Therapy and counselling in English

Creativity is an important part of our being in the world. It makes us feel fulfilled and lets us express our unique personality. Yet in everyday life we might find it very difficult to create in the middle of things, under pressure or in the midst of personal upheavals.

You must learn how to create in the middle of things.

You must learn how to create when wars are raging and when your hormones are raging. You must learn how to create even if you hate your country's policies or your own painting style. You must learn how to create even if you are embroiled in a bad marriage or living alone and lonely. You must learn how to create even if you work eight hours a day at a silly job or, sometimes worse, find yourself at hime all day with time on your hands.

If you wait for a better time to create, better than this very moment, if you wait until you feel settled, divinely inspired, perfectly centred, unburdened of your usual worries, or free of your own skin, forget about it. You will still be waiting tomorrow and the next day, wondering why you never managed to begin, wondering how you did such an excellent job of disappointing yourself.

Eric Maisel

I work with narrative approaches that make my clients learn new ways of reaching their dreams and goals, embedded in my respect for their values and meanings.
My clients work through desirable change during the process of making honaurable menaings in their life and acknwledging their creativity in unique ways.

Narrative therapy "seeks to be a respectful, non-blaming approach to counselling, which centres people as the experts in their own lives. It views problems as separate from people and assumes people have many skills, competencies, beliefs, values, commitments and abilities that will assist them to reduce the influence of problems in their lives". "Narrative therapy is sometimes known as involving ‘re-authoring’ or ‘re-storying’ conversations. As these descriptions suggest, stories are central to an understanding of narrative ways of working." (Alice Morgan).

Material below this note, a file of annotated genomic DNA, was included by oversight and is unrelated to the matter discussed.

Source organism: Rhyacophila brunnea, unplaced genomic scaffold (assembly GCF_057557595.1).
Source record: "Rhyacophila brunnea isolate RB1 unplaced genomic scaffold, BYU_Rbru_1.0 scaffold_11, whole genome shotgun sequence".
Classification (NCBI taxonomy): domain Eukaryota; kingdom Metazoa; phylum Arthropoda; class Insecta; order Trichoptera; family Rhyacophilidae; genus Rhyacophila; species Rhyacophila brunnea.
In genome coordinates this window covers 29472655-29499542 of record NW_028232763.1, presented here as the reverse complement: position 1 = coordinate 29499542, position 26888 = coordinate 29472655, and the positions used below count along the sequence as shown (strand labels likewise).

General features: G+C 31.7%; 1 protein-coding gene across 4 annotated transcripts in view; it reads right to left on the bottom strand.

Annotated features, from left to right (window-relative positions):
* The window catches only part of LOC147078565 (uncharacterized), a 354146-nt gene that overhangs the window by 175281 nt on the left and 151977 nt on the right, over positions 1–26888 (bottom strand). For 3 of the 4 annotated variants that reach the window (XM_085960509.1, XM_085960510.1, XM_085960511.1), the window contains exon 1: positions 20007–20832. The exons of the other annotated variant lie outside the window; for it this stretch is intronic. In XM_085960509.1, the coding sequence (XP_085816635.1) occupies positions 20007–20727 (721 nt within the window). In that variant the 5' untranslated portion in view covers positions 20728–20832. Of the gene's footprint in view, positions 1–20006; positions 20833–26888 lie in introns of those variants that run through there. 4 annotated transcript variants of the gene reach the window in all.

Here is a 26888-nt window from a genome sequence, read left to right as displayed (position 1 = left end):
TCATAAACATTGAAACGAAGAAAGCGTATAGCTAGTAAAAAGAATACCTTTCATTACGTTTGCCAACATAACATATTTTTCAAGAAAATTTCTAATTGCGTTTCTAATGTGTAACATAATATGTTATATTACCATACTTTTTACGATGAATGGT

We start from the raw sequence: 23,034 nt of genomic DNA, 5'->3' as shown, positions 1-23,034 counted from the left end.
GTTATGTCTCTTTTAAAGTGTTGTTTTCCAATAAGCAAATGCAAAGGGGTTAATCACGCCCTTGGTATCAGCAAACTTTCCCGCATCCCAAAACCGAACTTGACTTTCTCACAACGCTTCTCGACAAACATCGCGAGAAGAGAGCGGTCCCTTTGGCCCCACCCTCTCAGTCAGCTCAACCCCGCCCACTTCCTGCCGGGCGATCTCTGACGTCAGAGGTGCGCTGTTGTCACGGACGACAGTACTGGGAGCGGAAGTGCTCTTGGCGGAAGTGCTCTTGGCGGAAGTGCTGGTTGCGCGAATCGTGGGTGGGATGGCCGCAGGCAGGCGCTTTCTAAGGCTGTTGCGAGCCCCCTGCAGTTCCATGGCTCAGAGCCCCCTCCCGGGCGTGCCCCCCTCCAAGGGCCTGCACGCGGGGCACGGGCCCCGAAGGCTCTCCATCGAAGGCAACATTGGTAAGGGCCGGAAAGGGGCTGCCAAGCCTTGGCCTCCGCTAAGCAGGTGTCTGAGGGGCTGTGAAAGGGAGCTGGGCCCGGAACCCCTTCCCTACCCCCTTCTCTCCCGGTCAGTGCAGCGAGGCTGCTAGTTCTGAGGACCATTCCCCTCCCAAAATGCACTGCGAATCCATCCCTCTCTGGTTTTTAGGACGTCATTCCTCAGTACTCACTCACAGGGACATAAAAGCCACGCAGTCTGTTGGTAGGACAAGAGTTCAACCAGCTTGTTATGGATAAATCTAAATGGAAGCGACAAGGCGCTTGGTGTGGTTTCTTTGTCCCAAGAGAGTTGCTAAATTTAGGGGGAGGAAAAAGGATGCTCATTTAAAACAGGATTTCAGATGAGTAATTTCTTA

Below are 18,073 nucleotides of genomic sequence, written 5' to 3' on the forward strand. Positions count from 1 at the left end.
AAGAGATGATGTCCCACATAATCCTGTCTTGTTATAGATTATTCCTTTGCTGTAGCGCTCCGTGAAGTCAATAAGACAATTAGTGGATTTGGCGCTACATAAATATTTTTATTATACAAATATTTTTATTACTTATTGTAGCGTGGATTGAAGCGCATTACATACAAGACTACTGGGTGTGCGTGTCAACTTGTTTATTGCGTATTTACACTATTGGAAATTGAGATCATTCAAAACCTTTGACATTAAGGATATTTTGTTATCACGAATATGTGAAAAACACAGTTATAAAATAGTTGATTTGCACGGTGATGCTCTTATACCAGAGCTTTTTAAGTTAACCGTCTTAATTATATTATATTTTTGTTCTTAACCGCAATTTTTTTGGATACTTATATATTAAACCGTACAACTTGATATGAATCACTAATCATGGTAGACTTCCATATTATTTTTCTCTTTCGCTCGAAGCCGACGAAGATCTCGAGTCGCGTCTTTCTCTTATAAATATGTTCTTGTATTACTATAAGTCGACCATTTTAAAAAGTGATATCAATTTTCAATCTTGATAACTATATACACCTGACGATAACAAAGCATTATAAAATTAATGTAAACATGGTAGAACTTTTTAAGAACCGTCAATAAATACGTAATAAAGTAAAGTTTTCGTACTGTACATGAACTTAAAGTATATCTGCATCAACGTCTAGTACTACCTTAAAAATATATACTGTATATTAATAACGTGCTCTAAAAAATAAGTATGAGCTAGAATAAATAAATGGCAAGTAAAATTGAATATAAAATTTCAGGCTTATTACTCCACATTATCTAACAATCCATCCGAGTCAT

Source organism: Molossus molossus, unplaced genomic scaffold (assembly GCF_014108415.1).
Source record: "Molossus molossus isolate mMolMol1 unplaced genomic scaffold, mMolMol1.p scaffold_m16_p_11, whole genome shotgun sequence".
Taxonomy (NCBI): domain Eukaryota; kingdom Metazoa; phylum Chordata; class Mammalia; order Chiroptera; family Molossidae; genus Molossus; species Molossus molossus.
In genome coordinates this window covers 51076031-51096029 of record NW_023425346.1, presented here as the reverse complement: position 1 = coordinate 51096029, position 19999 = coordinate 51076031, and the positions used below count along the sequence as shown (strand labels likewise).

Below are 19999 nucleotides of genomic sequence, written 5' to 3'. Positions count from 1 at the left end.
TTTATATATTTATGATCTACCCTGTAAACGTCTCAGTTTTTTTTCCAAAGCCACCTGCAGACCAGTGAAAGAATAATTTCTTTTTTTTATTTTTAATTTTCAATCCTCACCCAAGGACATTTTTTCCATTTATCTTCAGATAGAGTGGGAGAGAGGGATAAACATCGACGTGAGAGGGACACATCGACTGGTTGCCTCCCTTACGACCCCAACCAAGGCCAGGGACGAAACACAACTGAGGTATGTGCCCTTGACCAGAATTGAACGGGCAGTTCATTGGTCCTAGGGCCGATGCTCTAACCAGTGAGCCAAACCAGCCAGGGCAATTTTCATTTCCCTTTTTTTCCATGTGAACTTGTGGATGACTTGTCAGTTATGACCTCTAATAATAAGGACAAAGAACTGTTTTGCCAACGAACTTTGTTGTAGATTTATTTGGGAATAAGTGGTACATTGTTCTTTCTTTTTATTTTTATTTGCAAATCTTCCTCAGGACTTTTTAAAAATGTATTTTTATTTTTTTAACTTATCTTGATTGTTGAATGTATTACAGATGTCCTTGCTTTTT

About me

I am a creativity psychologist, narrative therapist, a coaching supervisor, academic teacher, owner and CEO of Katowice Centre for Psychology and - last but not least - a writer.

How did I get to where I am now?

I was born in 1974 in Katowice, Poland. My parents were Polish literature teachers and very cultured people. The house was filled with theatre, classical music and ballet, painting albums and tons and tons of books. Books covered every wall in the house.

I started writing very soon - when I was eight years old - and my mother supported my talent, encouraging me to write. I played the piano and wrote short stories. I got my work published and rewarded as soon as in secondary school.

My parents followed their inner callings, and my father became a theatre educator and started to run his own theatre Teatr Zza boru. My mother became one of the most successful national writers. My little sister majored in Polish literature.
My home was filled with creativity. I often say, I didn't really have a choice, l had to create :-).

I chose to study psychology at the University of Silesia and soon became interested in the mysteries of creative entities. My Master thesis was all about anxiety in the creative process, and for that I interviewed one of the most successful painters in Poland, Professor Jacek Rykała.

Then I moved on to studying Gender & Culture at the Central European University in Budapest. When I came back to Poland after receiving a yet another MA with merit, I started writing my interdisciplinary PhD (literary feminist criticism + psychoanalysis + cultural studies).

As soon as I got my PhD I got my first book published. "Dumbwaiter to Hell" ("Do piekła kuchenną windą") was a celebration of my creative life and joy to the readers of my short stories. Two years later I published a novel, "Bulgur".

And then my life got wonderfully enriched by becoming a mother. After publishing my third book, "Mummy, my Dummy!", I decided to quit my day job (to that point I gathered a whole collection of jobs) and do something that would somehow let me use all of my resources, talents, abilities and competences. That is how I turned to studying psychotherapy. I set up Katowice Centre for Psychology. I am also an academic teacher and tutor at several universities and supervise the work of other coaches. At the moment I am pursuing my education in the Polish Association for Jungian Analysis.

I am also a published author of numerous academic publications (also international).

I am happy to work globally now, coaching over Skype, FaceTime or face to face in my office in Katowice, Poland.